‘Member get member’ email marketing campaigns are very popular, but uncertainty abounds on how to ensure they comply with codes and laws. After months of debate, the CAP Code custodian has issued a new Help Note. Has it brought forth a mouse and is other guidance out there?
Topic: Email marketing
Who: The Committee of Advertising Practice
Where: High Holborn, London
When: February 2006
The Committee of Advertising Practice ("CAP"), the sister body to the Advertising Standards Authority ("ASA") that writes the "CAP" Code of Advertising, Sales Promotion and Direct Marketing, issued a "|Help Note on advertising virals".
The Help Note starts by explaining for us that advertising virals are "e-mail, text or other non-broadcast marketing messages that are designed to stimulate significant circulation by recipients to generate commercial or reputational benefit to the advertiser from the consequential publicity".
Usually, it goes on, they are put into circulation ("seeded") by the advertiser with a request, either explicit or implicit, for the message to be forwarded to others.
Sometimes the messages include a video clip or a link to website material or are part of a sales promotion campaign.
Outside the Code if forwarded by a consumer?
The Help Note goes on to confirm that ordinarily such marketing is governed by the CAP Code. It also underlines that just because viral e-mail is forwarded by one consumer to another, it does not take it out of the Code, nor would an e-mail be acceptable simply because a consumer visiting a website has forwarded a message from that website to the consumer's friend.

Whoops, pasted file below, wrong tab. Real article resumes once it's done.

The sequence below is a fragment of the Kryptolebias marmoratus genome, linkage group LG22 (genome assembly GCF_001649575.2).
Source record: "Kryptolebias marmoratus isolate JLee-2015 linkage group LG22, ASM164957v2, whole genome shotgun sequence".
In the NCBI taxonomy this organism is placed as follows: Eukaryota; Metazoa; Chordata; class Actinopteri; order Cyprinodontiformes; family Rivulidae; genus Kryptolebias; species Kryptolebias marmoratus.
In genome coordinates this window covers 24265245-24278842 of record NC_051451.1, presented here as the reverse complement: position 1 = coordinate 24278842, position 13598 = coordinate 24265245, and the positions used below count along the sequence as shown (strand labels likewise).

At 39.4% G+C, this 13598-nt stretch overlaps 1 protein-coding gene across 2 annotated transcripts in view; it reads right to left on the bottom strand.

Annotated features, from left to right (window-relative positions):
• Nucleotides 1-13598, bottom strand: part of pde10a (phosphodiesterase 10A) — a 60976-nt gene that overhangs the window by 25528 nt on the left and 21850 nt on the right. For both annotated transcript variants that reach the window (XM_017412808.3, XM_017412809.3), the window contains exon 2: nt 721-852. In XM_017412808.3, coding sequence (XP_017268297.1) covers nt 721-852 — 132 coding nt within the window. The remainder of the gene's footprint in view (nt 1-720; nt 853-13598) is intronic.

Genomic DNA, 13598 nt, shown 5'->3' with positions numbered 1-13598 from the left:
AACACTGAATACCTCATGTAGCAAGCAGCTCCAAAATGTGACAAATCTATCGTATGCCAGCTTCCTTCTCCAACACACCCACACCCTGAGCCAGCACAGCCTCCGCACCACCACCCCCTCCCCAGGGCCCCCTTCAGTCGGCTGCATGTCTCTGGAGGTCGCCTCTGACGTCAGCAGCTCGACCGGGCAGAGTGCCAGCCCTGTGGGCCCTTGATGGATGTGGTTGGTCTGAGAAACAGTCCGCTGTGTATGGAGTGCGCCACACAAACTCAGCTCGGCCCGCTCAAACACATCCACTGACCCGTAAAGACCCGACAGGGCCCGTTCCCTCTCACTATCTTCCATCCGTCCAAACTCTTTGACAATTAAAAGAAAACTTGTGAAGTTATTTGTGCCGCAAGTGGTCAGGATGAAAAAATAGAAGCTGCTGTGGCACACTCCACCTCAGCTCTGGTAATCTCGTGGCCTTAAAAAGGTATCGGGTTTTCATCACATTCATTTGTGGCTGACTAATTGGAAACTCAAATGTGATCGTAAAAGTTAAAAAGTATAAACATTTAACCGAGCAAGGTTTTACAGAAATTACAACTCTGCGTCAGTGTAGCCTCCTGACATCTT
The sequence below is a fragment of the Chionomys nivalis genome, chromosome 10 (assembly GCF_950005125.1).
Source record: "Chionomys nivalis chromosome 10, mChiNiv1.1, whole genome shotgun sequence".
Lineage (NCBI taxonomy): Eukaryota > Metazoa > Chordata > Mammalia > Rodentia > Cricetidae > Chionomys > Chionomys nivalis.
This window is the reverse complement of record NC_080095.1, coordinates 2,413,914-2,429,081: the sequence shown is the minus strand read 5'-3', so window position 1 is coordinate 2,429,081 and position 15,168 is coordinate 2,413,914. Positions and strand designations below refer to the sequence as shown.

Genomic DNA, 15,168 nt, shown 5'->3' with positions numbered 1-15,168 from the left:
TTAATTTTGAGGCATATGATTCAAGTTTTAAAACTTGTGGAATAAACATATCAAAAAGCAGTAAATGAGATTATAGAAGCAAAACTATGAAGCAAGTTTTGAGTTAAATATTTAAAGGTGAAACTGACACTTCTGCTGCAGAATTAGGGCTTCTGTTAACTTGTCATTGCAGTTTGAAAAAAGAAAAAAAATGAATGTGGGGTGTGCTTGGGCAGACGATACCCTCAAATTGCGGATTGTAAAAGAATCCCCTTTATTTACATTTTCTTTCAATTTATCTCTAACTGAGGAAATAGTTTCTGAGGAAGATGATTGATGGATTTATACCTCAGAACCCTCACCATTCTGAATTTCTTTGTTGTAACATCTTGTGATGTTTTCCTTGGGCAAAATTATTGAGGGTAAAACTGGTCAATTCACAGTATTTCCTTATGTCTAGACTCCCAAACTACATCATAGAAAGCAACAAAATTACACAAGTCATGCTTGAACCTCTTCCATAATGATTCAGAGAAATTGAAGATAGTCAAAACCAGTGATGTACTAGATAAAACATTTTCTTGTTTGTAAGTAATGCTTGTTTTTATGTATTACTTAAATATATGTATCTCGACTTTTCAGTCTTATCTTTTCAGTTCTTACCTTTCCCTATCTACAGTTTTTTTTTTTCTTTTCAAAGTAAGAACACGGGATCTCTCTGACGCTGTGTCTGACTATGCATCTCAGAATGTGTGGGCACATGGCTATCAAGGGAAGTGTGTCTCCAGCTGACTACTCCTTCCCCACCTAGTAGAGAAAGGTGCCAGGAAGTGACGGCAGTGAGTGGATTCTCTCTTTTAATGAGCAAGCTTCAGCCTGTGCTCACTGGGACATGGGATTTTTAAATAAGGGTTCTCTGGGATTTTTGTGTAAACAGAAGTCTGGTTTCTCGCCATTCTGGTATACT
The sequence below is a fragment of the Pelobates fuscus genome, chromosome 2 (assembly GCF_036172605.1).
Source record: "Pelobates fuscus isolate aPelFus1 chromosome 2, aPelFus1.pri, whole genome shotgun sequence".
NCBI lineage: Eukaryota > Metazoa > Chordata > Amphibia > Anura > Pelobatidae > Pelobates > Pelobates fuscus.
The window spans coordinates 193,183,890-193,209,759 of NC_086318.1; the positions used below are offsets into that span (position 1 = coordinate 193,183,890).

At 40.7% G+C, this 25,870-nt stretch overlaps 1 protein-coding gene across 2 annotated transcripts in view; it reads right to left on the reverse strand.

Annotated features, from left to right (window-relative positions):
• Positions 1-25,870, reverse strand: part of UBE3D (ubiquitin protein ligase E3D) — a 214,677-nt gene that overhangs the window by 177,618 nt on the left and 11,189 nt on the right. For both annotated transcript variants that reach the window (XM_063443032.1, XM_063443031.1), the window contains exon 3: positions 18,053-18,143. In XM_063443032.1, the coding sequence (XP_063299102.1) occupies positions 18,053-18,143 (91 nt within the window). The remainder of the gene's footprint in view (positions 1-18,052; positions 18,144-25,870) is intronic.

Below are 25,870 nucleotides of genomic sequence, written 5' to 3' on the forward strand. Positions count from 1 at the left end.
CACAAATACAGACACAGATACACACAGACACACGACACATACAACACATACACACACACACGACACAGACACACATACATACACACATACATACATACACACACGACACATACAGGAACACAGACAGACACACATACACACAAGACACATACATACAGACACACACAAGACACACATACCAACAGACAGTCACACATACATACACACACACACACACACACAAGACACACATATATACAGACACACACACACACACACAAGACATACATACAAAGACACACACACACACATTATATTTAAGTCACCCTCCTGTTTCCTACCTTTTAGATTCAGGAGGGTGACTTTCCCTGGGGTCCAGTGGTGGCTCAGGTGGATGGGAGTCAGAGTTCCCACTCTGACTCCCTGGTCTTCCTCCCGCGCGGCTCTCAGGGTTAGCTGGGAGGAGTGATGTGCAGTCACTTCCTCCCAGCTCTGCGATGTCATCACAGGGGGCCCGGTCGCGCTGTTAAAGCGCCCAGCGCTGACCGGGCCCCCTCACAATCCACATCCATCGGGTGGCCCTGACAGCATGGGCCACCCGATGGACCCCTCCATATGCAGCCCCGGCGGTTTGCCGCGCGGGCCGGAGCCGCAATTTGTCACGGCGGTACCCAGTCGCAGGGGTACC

There may be cases, the Help Note states, where the communication in question is not marketing at all and may be better classified as "editorial." In cases where the ASA is in doubt, CAP tells us that the matter will be referred to the General Media Panel for its advice and recommendation, with the ASA Council the final arbiter.
Relevant laws reminder
The Help Note then goes on to remind us of the general laws that are applied to viral marketing communications including:
- the Electronic Commerce (EC Directive) Regulations 2002 which require, for instance, that for unsolicited commercial e-mail of all kinds the commercial nature of the message must be apparent forthwith on receipt,
- the Privacy and Electronic Communications (EC Directive) Regulations 2003 ("the 2003 Regulations") which impose an "opt-in" regime with exceptions only for e-mails to corporate subscribers and the "soft opt-in" exception for customers and those who have negotiated to buy, and
- the Communications Act 2003 which prohibits persistent abuse of telecoms systems.
And that's it in terms of the Help Note's content, but it might have also referred us to Guidance published by the Information Commissioner's Office ("ICO") on the 2003 Regulations. This includes a section on "viral marketing".
The section distinguishes between:
(a) a marketer asking a person to send the original marketing message to a friend or friends; and